why modeling is poison
or The Emperor’s New Models
I can only talk about what I know, so I’m going stick to how things are where I live. I work as a runway, catalog, commercial, promotional, and fitness model in the two-bit modeling field of a rapidly-developing city in a sort of post-third world Mexico.
While the jobs I do may range from catwalks to videos to expositions to clubs to photos, here, the field is divided into two major categories: promotions and modeling. In promotions, you spend the hours on your feet smiling at, speaking with, and taking photos with passers-by. In modeling, you show off clothing, shoes, hairstyles, or some other product either on film or on a runway.
For either, you usually have to start by being selected in a casting.
Castings tend to lend way too much value to the ones of us who get the jobs. We let a silly thing like a client’s whims direct what we, the socially/economically compatible section of an entire generation in our city, consider attractive.
Maybe today, the catwalk needed bearded guys to go with the designer’s look, so all of a sudden, the guys who happened to have gone with stubble are in the newspapers. Or maybe white skin went with the client’s colors, so all the pale girls are on the front pages, regardless of how they actually look, how healthy they are, or what kind of people they are.
Then, no one gives a second thought to the question of whether we deserve their attention or not. We’re automatically cool, and our peers and society-at-large take a giant leap of a shortcut through things such as our personality and (more surprisingly) even what we actually look like. We must be cool because everyone else thinks we are.
In this fairy tale, the emperor’s clothes are real but the emperors are actually paupers.
Promotions need to turn heads to sell products. These take the strategy of dressing up their paper dolls in the hottest paper push-up bras, paper lipstick, paper high heels, and paper miniskirts that could make the most crumpled piece of paper look smoking hot. True, most of us men at least have to work on our bodies (which means we’re either persistent or just vain with a lot of time on our hands), but even some of us men are less good-looking and more just good at talking ourselves up.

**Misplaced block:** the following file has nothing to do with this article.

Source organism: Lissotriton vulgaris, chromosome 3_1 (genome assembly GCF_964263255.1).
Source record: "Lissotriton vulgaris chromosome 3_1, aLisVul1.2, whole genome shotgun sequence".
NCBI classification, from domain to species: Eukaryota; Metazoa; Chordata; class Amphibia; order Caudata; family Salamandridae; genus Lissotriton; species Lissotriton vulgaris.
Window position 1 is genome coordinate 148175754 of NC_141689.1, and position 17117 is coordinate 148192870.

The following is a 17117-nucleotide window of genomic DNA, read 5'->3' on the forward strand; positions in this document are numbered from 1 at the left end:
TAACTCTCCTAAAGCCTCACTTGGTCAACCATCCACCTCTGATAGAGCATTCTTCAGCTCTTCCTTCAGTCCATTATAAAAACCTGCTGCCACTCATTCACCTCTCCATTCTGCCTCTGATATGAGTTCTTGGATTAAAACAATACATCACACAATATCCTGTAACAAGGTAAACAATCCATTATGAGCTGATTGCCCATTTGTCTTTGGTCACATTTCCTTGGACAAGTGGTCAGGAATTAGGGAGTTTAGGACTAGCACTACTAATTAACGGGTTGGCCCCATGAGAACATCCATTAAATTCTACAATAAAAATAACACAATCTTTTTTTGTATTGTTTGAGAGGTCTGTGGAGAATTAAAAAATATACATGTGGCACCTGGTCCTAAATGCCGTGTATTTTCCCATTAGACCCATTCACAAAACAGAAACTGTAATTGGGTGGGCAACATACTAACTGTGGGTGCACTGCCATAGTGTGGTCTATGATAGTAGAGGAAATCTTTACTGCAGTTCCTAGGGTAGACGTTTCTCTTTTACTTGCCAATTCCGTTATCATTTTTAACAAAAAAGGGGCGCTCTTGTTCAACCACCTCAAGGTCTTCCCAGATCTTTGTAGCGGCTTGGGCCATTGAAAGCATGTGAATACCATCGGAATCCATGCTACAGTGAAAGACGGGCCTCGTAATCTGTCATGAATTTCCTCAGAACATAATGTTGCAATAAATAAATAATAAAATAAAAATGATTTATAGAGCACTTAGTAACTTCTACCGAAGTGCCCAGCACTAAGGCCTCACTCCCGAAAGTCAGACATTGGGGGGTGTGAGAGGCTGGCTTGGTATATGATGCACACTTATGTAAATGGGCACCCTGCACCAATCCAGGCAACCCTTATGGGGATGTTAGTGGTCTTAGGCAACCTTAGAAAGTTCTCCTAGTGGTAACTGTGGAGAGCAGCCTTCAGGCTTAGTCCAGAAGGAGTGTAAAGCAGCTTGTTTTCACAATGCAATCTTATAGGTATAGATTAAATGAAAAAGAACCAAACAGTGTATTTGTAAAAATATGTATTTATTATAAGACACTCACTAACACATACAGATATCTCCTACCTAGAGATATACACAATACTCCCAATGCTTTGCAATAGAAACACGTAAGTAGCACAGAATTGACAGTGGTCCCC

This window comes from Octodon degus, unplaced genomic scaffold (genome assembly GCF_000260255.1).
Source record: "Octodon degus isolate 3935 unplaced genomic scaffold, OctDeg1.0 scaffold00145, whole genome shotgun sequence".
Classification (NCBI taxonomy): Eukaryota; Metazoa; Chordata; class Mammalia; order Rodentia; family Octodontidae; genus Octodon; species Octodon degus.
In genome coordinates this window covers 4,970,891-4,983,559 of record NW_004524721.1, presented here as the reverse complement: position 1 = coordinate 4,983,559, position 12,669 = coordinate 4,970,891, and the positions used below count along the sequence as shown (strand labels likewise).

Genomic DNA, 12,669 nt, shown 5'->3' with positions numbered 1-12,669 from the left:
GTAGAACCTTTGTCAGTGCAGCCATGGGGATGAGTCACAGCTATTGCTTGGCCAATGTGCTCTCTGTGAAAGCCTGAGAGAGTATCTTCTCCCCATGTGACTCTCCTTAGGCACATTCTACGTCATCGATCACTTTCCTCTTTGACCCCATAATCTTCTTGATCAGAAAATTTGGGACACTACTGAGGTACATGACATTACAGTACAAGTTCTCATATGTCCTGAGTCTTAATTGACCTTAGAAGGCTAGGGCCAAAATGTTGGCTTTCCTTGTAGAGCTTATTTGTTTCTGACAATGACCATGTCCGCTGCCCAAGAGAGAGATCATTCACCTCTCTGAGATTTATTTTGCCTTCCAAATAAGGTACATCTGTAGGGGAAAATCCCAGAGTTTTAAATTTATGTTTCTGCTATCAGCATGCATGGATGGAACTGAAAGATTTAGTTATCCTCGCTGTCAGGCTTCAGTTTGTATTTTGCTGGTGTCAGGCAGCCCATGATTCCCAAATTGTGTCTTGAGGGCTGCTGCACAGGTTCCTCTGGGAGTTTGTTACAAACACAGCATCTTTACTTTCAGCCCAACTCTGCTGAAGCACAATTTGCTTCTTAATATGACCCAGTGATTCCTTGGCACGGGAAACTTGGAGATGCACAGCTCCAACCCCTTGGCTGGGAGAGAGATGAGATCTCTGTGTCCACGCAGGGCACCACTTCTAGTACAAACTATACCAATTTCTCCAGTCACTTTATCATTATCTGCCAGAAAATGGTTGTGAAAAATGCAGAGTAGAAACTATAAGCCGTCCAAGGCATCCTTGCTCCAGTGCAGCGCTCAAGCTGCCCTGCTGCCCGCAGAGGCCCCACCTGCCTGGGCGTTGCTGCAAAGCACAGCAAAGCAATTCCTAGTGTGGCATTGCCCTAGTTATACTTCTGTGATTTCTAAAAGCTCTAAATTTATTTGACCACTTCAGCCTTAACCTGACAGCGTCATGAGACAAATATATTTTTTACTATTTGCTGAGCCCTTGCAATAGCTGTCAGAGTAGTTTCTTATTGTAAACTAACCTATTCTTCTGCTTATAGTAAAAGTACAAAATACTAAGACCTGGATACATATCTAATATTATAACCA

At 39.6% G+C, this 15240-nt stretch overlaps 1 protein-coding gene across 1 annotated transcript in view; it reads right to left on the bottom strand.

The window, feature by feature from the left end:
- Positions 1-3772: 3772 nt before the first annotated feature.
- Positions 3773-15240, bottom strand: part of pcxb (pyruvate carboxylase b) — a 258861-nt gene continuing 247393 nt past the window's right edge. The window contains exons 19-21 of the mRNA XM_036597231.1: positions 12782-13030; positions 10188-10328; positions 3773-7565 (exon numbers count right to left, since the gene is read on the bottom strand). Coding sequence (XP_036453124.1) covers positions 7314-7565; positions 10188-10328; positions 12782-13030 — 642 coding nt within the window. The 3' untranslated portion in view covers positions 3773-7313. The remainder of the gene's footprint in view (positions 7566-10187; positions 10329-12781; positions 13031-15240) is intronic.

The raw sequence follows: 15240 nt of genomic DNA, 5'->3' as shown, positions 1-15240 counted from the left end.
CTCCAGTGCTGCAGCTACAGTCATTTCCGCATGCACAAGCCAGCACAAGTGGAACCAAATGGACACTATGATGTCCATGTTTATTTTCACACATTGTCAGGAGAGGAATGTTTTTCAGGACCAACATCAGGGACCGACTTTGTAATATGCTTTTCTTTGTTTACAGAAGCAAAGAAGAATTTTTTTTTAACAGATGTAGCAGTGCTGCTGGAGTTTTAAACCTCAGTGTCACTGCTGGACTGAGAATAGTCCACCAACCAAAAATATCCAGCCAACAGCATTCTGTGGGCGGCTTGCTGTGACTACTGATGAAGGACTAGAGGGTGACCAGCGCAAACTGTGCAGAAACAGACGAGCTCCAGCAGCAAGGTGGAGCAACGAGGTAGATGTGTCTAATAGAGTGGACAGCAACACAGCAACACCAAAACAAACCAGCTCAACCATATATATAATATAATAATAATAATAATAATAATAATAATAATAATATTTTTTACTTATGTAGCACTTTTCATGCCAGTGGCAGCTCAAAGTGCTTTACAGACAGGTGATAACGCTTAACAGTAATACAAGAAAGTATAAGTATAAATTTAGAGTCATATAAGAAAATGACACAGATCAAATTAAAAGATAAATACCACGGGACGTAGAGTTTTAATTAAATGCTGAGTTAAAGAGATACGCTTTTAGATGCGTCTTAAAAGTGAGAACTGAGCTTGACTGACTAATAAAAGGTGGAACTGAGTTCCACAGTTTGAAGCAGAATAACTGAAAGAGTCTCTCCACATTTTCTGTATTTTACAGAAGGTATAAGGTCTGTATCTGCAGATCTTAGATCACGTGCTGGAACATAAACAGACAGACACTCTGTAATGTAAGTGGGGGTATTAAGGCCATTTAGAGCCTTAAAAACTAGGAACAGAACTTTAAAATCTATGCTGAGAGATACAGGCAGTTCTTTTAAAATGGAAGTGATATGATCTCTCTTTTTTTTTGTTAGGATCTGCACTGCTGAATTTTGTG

Just like in the real world, in the promotional world, talking counts for a lot. I don’t know if all the things talkers say accurately reflect reality though.
So there we are, the kings of the hill, the belles of the ball, the center of the universe toward which everyone else is pulled gravitationally. And we begin to think, although by no (or very little) merit of our own, that we are pretty fucking awesome. After all, everyone else thinks we are, and maybe-just-maybe they’re all onto something.
Just One Bite
Pretty soon, many of us have so much perceived value that we begin to treat poorly those that we see as having less value. It’s not that we’ve suddenly turned into bad or mean people. We just have so much fucking value – that all you people gave to us in the first place by being attracted to the clothes, makeup, and hair spray we had on – that we have to start being careful with whom we share it.
You would do the same thing.
If people were catcalling at you all day, taking photos with you, and telling you how goddamn sabroso you were nonstop, you’d begin to get tired of it. You’d probably begin to seek out other people who felt the same way about the attention and shun, sometimes politely and sometimes not so politely, the people who threw their attention at you.
Real vs. Provisional Value
This kind of thing usually only happens with people who lend actual value to the world. It usually can’t be helped that people are drawn to and eventually shunned by exceptionally smart, athletic, or talented people. It’s generally considered fair exchange for gifted people’s moving contributions to their audiences.
But for those of us whose only contribution to our audience is in a client’s whim, a push-up bra, a simple exercise routine, and the clothes put on our backs, it seems to be a case of misplaced value. It’s not that we’ve actually reached any sort of real pinnacle of human achievement or even begun to approach any kind of frontier of accomplishment at all. Aside from our makeup-enhanced looks, models’ only industry-related talent is that we’ve learned how to walk pretty much straight.
Other than that, we just happened to look the right way at the right time.
It’s no one’s fault, which is why modeling is the poison, not the models, the fans, or even the clients. The poison is a by-product of an industry that does some good, is mostly unnecessary for human survival, but is fun, and makes life more interesting. -An accidental evil that makes a lot of good people act bad, makes other good people feel bad, and makes both of those good people feel sad sometimes.
So the moral of the story is that I guess even third-world (okay, developing) countries have first-world problems.
Also, I think that people lend far too much trust to a man or woman who is comparatively tall, when maybe they shouldn’t.